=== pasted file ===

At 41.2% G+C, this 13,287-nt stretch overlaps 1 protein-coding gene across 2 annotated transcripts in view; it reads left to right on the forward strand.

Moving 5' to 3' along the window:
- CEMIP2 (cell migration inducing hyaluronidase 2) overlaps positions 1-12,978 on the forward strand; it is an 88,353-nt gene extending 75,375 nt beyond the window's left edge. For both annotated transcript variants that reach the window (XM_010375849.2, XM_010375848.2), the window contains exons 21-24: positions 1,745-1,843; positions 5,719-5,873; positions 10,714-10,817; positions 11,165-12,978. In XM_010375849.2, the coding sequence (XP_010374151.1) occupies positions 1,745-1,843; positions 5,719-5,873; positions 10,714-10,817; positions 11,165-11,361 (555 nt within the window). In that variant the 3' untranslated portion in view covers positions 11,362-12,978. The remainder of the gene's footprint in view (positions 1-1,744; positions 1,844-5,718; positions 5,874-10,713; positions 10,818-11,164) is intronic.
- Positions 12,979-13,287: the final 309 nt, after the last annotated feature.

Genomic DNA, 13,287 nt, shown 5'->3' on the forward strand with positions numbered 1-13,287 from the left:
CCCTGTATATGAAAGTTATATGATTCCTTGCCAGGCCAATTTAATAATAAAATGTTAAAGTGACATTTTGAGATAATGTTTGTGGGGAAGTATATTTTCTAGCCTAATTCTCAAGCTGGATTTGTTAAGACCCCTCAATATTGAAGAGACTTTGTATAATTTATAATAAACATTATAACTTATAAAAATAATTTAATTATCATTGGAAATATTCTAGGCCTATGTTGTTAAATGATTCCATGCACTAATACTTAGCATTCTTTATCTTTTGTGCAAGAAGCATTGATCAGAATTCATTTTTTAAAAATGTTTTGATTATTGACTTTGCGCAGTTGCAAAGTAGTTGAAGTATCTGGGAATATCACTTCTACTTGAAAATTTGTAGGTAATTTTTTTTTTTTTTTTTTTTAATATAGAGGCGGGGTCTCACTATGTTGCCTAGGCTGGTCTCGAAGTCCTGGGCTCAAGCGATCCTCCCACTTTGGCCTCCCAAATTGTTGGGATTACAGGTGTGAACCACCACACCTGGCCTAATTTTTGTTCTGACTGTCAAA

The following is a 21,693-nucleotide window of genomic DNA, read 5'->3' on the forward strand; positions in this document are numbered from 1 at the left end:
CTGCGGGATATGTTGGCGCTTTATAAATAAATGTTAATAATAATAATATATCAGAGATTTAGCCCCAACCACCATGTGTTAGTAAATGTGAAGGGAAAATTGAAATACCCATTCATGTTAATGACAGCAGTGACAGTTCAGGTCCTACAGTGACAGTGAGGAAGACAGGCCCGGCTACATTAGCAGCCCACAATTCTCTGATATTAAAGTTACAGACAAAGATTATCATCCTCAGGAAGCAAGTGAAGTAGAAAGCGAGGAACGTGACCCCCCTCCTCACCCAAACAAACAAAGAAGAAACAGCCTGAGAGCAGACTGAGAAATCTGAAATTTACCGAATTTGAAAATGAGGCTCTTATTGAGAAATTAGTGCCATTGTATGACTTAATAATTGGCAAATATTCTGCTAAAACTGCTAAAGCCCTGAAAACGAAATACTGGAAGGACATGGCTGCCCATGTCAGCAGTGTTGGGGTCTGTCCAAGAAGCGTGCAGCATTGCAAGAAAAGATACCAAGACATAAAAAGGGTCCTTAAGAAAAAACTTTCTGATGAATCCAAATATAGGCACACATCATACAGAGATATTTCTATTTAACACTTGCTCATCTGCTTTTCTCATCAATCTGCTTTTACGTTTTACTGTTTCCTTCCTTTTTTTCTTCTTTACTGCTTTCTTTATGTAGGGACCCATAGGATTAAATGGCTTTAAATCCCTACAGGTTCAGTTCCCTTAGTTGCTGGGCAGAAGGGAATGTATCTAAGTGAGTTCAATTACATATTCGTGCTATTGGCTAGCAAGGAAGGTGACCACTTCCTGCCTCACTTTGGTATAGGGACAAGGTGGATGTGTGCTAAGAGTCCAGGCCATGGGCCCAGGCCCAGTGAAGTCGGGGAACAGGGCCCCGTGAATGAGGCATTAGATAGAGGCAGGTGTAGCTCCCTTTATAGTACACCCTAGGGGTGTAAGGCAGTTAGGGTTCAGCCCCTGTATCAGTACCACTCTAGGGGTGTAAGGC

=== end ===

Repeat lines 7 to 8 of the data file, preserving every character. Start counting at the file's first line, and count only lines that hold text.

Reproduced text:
The following is a 21,693-nucleotide window of genomic DNA, read 5'->3' on the forward strand; positions in this document are numbered from 1 at the left end:
CTGCGGGATATGTTGGCGCTTTATAAATAAATGTTAATAATAATAATATATCAGAGATTTAGCCCCAACCACCATGTGTTAGTAAATGTGAAGGGAAAATTGAAATACCCATTCATGTTAATGACAGCAGTGACAGTTCAGGTCCTACAGTGACAGTGAGGAAGACAGGCCCGGCTACATTAGCAGCCCACAATTCTCTGATATTAAAGTTACAGACAAAGATTATCATCCTCAGGAAGCAAGTGAAGTAGAAAGCGAGGAACGTGACCCCCCTCCTCACCCAAACAAACAAAGAAGAAACAGCCTGAGAGCAGACTGAGAAATCTGAAATTTACCGAATTTGAAAATGAGGCTCTTATTGAGAAATTAGTGCCATTGTATGACTTAATAATTGGCAAATATTCTGCTAAAACTGCTAAAGCCCTGAAAACGAAATACTGGAAGGACATGGCTGCCCATGTCAGCAGTGTTGGGGTCTGTCCAAGAAGCGTGCAGCATTGCAAGAAAAGATACCAAGACATAAAAAGGGTCCTTAAGAAAAAACTTTCTGATGAATCCAAATATAGGCACACATCATACAGAGATATTTCTATTTAACACTTGCTCATCTGCTTTTCTCATCAATCTGCTTTTACGTTTTACTGTTTCCTTCCTTTTTTTCTTCTTTACTGCTTTCTTTATGTAGGGACCCATAGGATTAAATGGCTTTAAATCCCTACAGGTTCAGTTCCCTTAGTTGCTGGGCAGAAGGGAATGTATCTAAGTGAGTTCAATTACATATTCGTGCTATTGGCTAGCAAGGAAGGTGACCACTTCCTGCCTCACTTTGGTATAGGGACAAGGTGGATGTGTGCTAAGAGTCCAGGCCATGGGCCCAGGCCCAGTGAAGTCGGGGAACAGGGCCCCGTGAATGAGGCATTAGATAGAGGCAGGTGTAGCTCCCTTTATAGTACACCCTAGGGGTGTAAGGCAGTTAGGGTTCAGCCCCTGTATCAGTACCACTCTAGGGGTGTAAGGC